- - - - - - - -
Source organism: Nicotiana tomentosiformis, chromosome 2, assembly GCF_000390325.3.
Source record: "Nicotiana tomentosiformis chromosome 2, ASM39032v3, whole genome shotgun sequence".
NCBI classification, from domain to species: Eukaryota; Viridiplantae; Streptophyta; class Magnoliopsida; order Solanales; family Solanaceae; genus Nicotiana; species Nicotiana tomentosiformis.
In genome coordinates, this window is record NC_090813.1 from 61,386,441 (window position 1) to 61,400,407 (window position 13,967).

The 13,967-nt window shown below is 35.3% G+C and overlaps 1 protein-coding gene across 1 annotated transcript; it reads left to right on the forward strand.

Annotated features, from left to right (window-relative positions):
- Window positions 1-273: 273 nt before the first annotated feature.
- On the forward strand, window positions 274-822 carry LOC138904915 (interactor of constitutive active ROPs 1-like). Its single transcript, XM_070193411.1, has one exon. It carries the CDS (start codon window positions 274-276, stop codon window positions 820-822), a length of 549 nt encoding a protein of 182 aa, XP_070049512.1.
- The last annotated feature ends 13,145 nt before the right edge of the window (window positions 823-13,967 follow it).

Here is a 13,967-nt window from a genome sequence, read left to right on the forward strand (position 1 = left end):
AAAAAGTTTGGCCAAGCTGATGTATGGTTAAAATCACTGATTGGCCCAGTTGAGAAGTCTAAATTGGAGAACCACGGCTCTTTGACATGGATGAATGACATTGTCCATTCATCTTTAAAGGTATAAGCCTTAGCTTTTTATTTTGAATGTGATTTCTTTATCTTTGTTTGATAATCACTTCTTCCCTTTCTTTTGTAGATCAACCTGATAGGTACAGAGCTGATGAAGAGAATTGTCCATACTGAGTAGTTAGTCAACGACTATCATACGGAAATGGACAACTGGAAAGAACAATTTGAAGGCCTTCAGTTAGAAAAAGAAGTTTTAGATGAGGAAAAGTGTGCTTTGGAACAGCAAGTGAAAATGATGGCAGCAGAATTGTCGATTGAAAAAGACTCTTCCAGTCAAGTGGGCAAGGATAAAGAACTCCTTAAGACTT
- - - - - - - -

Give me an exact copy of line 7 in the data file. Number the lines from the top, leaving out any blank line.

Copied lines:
- Window positions 1-273: 273 nt before the first annotated feature.